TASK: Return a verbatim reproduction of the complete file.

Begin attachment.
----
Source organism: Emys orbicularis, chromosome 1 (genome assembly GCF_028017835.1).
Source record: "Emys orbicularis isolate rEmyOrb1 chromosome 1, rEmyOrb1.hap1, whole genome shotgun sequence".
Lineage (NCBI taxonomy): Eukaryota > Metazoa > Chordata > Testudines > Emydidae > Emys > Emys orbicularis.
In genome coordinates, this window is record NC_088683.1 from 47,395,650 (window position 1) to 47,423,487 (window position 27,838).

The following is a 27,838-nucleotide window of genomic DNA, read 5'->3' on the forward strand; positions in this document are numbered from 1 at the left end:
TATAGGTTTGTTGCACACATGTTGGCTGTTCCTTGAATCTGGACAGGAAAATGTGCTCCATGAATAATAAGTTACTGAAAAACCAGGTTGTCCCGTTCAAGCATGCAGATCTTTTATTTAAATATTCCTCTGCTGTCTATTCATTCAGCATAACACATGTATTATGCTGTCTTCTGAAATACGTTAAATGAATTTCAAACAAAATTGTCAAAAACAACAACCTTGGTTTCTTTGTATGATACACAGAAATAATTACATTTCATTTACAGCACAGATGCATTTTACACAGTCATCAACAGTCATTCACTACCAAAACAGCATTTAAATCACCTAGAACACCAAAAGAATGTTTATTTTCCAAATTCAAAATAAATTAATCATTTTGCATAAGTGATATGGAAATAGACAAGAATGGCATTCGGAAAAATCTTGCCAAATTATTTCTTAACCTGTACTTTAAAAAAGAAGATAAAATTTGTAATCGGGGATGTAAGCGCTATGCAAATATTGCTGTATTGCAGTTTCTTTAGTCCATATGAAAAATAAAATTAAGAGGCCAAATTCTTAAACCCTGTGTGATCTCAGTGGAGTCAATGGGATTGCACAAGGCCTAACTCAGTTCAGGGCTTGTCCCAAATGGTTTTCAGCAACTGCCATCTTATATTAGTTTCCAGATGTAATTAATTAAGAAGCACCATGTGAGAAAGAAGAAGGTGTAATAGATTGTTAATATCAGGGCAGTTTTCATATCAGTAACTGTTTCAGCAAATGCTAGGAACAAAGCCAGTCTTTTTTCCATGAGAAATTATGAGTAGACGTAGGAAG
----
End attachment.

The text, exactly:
Source organism: Emys orbicularis, chromosome 1 (genome assembly GCF_028017835.1).
Source record: "Emys orbicularis isolate rEmyOrb1 chromosome 1, rEmyOrb1.hap1, whole genome shotgun sequence".
Lineage (NCBI taxonomy): Eukaryota > Metazoa > Chordata > Testudines > Emydidae > Emys > Emys orbicularis.
In genome coordinates, this window is record NC_088683.1 from 47,395,650 (window position 1) to 47,423,487 (window position 27,838).

The following is a 27,838-nucleotide window of genomic DNA, read 5'->3' on the forward strand; positions in this document are numbered from 1 at the left end:
TATAGGTTTGTTGCACACATGTTGGCTGTTCCTTGAATCTGGACAGGAAAATGTGCTCCATGAATAATAAGTTACTGAAAAACCAGGTTGTCCCGTTCAAGCATGCAGATCTTTTATTTAAATATTCCTCTGCTGTCTATTCATTCAGCATAACACATGTATTATGCTGTCTTCTGAAATACGTTAAATGAATTTCAAACAAAATTGTCAAAAACAACAACCTTGGTTTCTTTGTATGATACACAGAAATAATTACATTTCATTTACAGCACAGATGCATTTTACACAGTCATCAACAGTCATTCACTACCAAAACAGCATTTAAATCACCTAGAACACCAAAAGAATGTTTATTTTCCAAATTCAAAATAAATTAATCATTTTGCATAAGTGATATGGAAATAGACAAGAATGGCATTCGGAAAAATCTTGCCAAATTATTTCTTAACCTGTACTTTAAAAAAGAAGATAAAATTTGTAATCGGGGATGTAAGCGCTATGCAAATATTGCTGTATTGCAGTTTCTTTAGTCCATATGAAAAATAAAATTAAGAGGCCAAATTCTTAAACCCTGTGTGATCTCAGTGGAGTCAATGGGATTGCACAAGGCCTAACTCAGTTCAGGGCTTGTCCCAAATGGTTTTCAGCAACTGCCATCTTATATTAGTTTCCAGATGTAATTAATTAAGAAGCACCATGTGAGAAAGAAGAAGGTGTAATAGATTGTTAATATCAGGGCAGTTTTCATATCAGTAACTGTTTCAGCAAATGCTAGGAACAAAGCCAGTCTTTTTTCCATGAGAAATTATGAGTAGACGTAGGAAG